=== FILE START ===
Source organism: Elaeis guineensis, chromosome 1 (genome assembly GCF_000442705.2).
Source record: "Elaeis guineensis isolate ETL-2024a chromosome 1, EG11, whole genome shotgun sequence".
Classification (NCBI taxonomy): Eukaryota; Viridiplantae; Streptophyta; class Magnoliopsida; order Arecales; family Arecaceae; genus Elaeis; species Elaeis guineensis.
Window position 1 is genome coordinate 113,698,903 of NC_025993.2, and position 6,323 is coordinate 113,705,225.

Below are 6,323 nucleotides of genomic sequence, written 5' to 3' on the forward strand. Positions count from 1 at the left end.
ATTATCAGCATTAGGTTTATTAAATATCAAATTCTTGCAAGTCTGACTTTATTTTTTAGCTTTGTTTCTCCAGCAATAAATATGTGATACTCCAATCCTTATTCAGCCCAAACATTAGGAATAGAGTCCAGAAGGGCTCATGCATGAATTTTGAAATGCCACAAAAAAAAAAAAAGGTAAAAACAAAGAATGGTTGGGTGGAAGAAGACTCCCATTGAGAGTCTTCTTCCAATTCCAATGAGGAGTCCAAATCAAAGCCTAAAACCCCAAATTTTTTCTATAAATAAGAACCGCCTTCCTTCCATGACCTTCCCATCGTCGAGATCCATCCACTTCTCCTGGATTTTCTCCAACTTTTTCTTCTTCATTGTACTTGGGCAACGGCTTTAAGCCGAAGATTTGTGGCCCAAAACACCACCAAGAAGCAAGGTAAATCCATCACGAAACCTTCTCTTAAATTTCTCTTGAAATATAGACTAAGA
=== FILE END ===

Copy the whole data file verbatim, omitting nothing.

Source organism: Elaeis guineensis, chromosome 1 (genome assembly GCF_000442705.2).
Source record: "Elaeis guineensis isolate ETL-2024a chromosome 1, EG11, whole genome shotgun sequence".
Classification (NCBI taxonomy): Eukaryota; Viridiplantae; Streptophyta; class Magnoliopsida; order Arecales; family Arecaceae; genus Elaeis; species Elaeis guineensis.
Window position 1 is genome coordinate 113,698,903 of NC_025993.2, and position 6,323 is coordinate 113,705,225.

Below are 6,323 nucleotides of genomic sequence, written 5' to 3' on the forward strand. Positions count from 1 at the left end.
ATTATCAGCATTAGGTTTATTAAATATCAAATTCTTGCAAGTCTGACTTTATTTTTTAGCTTTGTTTCTCCAGCAATAAATATGTGATACTCCAATCCTTATTCAGCCCAAACATTAGGAATAGAGTCCAGAAGGGCTCATGCATGAATTTTGAAATGCCACAAAAAAAAAAAAAGGTAAAAACAAAGAATGGTTGGGTGGAAGAAGACTCCCATTGAGAGTCTTCTTCCAATTCCAATGAGGAGTCCAAATCAAAGCCTAAAACCCCAAATTTTTTCTATAAATAAGAACCGCCTTCCTTCCATGACCTTCCCATCGTCGAGATCCATCCACTTCTCCTGGATTTTCTCCAACTTTTTCTTCTTCATTGTACTTGGGCAACGGCTTTAAGCCGAAGATTTGTGGCCCAAAACACCACCAAGAAGCAAGGTAAATCCATCACGAAACCTTCTCTTAAATTTCTCTTGAAATATAGACTAAGA